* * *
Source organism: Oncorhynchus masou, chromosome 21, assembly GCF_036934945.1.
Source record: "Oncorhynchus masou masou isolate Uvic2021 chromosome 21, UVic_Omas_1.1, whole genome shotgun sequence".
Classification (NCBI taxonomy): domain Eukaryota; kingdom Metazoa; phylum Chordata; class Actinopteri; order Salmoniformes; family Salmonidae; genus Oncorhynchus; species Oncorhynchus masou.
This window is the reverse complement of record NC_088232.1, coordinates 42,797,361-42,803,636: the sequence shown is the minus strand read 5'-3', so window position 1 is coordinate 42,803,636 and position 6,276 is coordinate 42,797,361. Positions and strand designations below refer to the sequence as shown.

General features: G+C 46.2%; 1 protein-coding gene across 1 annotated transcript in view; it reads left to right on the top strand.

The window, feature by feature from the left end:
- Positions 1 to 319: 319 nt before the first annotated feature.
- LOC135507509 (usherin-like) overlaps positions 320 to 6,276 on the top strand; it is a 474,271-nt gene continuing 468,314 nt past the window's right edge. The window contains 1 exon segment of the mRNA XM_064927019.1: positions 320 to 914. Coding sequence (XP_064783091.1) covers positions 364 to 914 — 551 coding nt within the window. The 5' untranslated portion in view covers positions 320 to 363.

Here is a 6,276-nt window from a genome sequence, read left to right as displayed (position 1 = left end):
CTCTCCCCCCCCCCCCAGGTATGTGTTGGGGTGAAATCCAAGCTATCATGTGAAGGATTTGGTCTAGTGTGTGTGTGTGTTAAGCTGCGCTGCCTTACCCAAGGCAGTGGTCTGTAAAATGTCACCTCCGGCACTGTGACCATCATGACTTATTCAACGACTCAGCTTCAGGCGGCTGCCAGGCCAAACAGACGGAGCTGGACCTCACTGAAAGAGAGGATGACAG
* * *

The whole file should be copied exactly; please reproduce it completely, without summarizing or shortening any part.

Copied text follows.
Source organism: Oncorhynchus masou, chromosome 21, assembly GCF_036934945.1.
Source record: "Oncorhynchus masou masou isolate Uvic2021 chromosome 21, UVic_Omas_1.1, whole genome shotgun sequence".
Classification (NCBI taxonomy): domain Eukaryota; kingdom Metazoa; phylum Chordata; class Actinopteri; order Salmoniformes; family Salmonidae; genus Oncorhynchus; species Oncorhynchus masou.
This window is the reverse complement of record NC_088232.1, coordinates 42,797,361-42,803,636: the sequence shown is the minus strand read 5'-3', so window position 1 is coordinate 42,803,636 and position 6,276 is coordinate 42,797,361. Positions and strand designations below refer to the sequence as shown.

General features: G+C 46.2%; 1 protein-coding gene across 1 annotated transcript in view; it reads left to right on the top strand.

The window, feature by feature from the left end:
- Positions 1 to 319: 319 nt before the first annotated feature.
- LOC135507509 (usherin-like) overlaps positions 320 to 6,276 on the top strand; it is a 474,271-nt gene continuing 468,314 nt past the window's right edge. The window contains 1 exon segment of the mRNA XM_064927019.1: positions 320 to 914. Coding sequence (XP_064783091.1) covers positions 364 to 914 — 551 coding nt within the window. The 5' untranslated portion in view covers positions 320 to 363.

Here is a 6,276-nt window from a genome sequence, read left to right as displayed (position 1 = left end):
CTCTCCCCCCCCCCCCAGGTATGTGTTGGGGTGAAATCCAAGCTATCATGTGAAGGATTTGGTCTAGTGTGTGTGTGTGTTAAGCTGCGCTGCCTTACCCAAGGCAGTGGTCTGTAAAATGTCACCTCCGGCACTGTGACCATCATGACTTATTCAACGACTCAGCTTCAGGCGGCTGCCAGGCCAAACAGACGGAGCTGGACCTCACTGAAAGAGAGGATGACAG